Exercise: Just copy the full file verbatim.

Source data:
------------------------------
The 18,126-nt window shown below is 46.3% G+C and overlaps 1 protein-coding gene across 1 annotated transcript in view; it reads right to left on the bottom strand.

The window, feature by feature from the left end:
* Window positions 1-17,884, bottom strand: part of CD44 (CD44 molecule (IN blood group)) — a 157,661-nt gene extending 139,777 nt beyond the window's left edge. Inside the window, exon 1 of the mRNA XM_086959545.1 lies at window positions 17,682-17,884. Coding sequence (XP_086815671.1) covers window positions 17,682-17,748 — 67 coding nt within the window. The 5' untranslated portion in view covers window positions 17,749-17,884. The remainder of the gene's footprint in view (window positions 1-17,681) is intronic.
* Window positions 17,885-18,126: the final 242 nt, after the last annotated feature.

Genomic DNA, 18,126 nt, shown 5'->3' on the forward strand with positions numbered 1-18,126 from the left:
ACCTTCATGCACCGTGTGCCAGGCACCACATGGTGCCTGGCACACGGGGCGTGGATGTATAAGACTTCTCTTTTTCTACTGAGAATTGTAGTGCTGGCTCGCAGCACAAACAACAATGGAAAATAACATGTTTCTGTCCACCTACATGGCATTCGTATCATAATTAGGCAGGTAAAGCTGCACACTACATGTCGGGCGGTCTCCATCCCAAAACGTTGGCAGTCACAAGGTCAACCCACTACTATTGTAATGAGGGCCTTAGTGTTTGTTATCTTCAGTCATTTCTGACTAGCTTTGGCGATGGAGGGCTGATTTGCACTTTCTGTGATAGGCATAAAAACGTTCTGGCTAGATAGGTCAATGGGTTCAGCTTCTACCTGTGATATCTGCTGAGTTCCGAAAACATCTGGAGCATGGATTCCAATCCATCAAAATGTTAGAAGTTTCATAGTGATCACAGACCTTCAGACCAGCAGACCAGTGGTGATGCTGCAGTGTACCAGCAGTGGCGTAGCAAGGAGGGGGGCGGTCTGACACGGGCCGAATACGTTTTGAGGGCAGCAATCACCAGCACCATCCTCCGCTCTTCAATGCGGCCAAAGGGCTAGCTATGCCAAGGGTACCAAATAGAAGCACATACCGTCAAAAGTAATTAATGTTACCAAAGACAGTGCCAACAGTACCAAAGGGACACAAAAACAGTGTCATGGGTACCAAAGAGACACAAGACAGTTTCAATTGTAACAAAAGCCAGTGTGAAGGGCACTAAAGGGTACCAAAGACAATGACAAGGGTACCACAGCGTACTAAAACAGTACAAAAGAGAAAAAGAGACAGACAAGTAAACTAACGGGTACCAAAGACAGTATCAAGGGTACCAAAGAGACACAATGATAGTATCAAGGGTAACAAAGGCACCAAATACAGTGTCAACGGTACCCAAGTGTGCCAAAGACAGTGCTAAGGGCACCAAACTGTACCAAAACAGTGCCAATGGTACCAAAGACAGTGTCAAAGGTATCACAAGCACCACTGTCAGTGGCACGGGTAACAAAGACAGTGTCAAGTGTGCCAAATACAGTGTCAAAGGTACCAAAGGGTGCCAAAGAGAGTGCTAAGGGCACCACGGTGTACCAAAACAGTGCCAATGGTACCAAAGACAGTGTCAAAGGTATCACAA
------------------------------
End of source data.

The 18,126-nt window shown below is 46.3% G+C and overlaps 1 protein-coding gene across 1 annotated transcript in view; it reads right to left on the bottom strand.

The window, feature by feature from the left end:
* Window positions 1-17,884, bottom strand: part of CD44 (CD44 molecule (IN blood group)) — a 157,661-nt gene extending 139,777 nt beyond the window's left edge. Inside the window, exon 1 of the mRNA XM_086959545.1 lies at window positions 17,682-17,884. Coding sequence (XP_086815671.1) covers window positions 17,682-17,748 — 67 coding nt within the window. The 5' untranslated portion in view covers window positions 17,749-17,884. The remainder of the gene's footprint in view (window positions 1-17,681) is intronic.
* Window positions 17,885-18,126: the final 242 nt, after the last annotated feature.

Genomic DNA, 18,126 nt, shown 5'->3' on the forward strand with positions numbered 1-18,126 from the left:
ACCTTCATGCACCGTGTGCCAGGCACCACATGGTGCCTGGCACACGGGGCGTGGATGTATAAGACTTCTCTTTTTCTACTGAGAATTGTAGTGCTGGCTCGCAGCACAAACAACAATGGAAAATAACATGTTTCTGTCCACCTACATGGCATTCGTATCATAATTAGGCAGGTAAAGCTGCACACTACATGTCGGGCGGTCTCCATCCCAAAACGTTGGCAGTCACAAGGTCAACCCACTACTATTGTAATGAGGGCCTTAGTGTTTGTTATCTTCAGTCATTTCTGACTAGCTTTGGCGATGGAGGGCTGATTTGCACTTTCTGTGATAGGCATAAAAACGTTCTGGCTAGATAGGTCAATGGGTTCAGCTTCTACCTGTGATATCTGCTGAGTTCCGAAAACATCTGGAGCATGGATTCCAATCCATCAAAATGTTAGAAGTTTCATAGTGATCACAGACCTTCAGACCAGCAGACCAGTGGTGATGCTGCAGTGTACCAGCAGTGGCGTAGCAAGGAGGGGGGCGGTCTGACACGGGCCGAATACGTTTTGAGGGCAGCAATCACCAGCACCATCCTCCGCTCTTCAATGCGGCCAAAGGGCTAGCTATGCCAAGGGTACCAAATAGAAGCACATACCGTCAAAAGTAATTAATGTTACCAAAGACAGTGCCAACAGTACCAAAGGGACACAAAAACAGTGTCATGGGTACCAAAGAGACACAAGACAGTTTCAATTGTAACAAAAGCCAGTGTGAAGGGCACTAAAGGGTACCAAAGACAATGACAAGGGTACCACAGCGTACTAAAACAGTACAAAAGAGAAAAAGAGACAGACAAGTAAACTAACGGGTACCAAAGACAGTATCAAGGGTACCAAAGAGACACAATGATAGTATCAAGGGTAACAAAGGCACCAAATACAGTGTCAACGGTACCCAAGTGTGCCAAAGACAGTGCTAAGGGCACCAAACTGTACCAAAACAGTGCCAATGGTACCAAAGACAGTGTCAAAGGTATCACAAGCACCACTGTCAGTGGCACGGGTAACAAAGACAGTGTCAAGTGTGCCAAATACAGTGTCAAAGGTACCAAAGGGTGCCAAAGAGAGTGCTAAGGGCACCACGGTGTACCAAAACAGTGCCAATGGTACCAAAGACAGTGTCAAAGGTATCACAA